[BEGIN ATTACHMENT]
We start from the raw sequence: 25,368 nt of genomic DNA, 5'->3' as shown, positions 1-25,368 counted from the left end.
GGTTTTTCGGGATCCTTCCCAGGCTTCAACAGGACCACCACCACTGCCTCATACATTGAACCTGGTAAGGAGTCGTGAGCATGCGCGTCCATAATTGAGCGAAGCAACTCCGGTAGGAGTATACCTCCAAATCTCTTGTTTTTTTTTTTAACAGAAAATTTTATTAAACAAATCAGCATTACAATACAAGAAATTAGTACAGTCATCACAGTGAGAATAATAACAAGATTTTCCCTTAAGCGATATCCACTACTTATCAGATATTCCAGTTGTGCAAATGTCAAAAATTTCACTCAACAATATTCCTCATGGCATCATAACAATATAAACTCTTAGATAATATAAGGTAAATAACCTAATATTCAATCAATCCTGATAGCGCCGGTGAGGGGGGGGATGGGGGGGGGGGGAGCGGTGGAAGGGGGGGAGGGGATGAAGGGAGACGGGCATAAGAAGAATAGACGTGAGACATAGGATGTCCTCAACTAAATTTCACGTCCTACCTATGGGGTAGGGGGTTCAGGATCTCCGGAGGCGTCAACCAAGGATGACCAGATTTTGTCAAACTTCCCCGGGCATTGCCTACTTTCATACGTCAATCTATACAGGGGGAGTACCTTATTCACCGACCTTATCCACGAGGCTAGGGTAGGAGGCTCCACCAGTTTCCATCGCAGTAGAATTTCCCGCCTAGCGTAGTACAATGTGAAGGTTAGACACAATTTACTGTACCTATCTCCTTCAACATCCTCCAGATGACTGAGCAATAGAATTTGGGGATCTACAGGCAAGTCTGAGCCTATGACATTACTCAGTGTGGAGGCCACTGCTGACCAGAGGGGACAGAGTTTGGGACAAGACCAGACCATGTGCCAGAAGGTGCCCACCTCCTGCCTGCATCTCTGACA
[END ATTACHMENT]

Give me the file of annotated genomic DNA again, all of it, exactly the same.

We start from the raw sequence: 25,368 nt of genomic DNA, 5'->3' as shown, positions 1-25,368 counted from the left end.
GGTTTTTCGGGATCCTTCCCAGGCTTCAACAGGACCACCACCACTGCCTCATACATTGAACCTGGTAAGGAGTCGTGAGCATGCGCGTCCATAATTGAGCGAAGCAACTCCGGTAGGAGTATACCTCCAAATCTCTTGTTTTTTTTTTTAACAGAAAATTTTATTAAACAAATCAGCATTACAATACAAGAAATTAGTACAGTCATCACAGTGAGAATAATAACAAGATTTTCCCTTAAGCGATATCCACTACTTATCAGATATTCCAGTTGTGCAAATGTCAAAAATTTCACTCAACAATATTCCTCATGGCATCATAACAATATAAACTCTTAGATAATATAAGGTAAATAACCTAATATTCAATCAATCCTGATAGCGCCGGTGAGGGGGGGGATGGGGGGGGGGGGAGCGGTGGAAGGGGGGGAGGGGATGAAGGGAGACGGGCATAAGAAGAATAGACGTGAGACATAGGATGTCCTCAACTAAATTTCACGTCCTACCTATGGGGTAGGGGGTTCAGGATCTCCGGAGGCGTCAACCAAGGATGACCAGATTTTGTCAAACTTCCCCGGGCATTGCCTACTTTCATACGTCAATCTATACAGGGGGAGTACCTTATTCACCGACCTTATCCACGAGGCTAGGGTAGGAGGCTCCACCAGTTTCCATCGCAGTAGAATTTCCCGCCTAGCGTAGTACAATGTGAAGGTTAGACACAATTTACTGTACCTATCTCCTTCAACATCCTCCAGATGACTGAGCAATAGAATTTGGGGATCTACAGGCAAGTCTGAGCCTATGACATTACTCAGTGTGGAGGCCACTGCTGACCAGAGGGGACAGAGTTTGGGACAAGACCAGACCATGTGCCAGAAGGTGCCCACCTCCTGCCTGCATCTCTGACA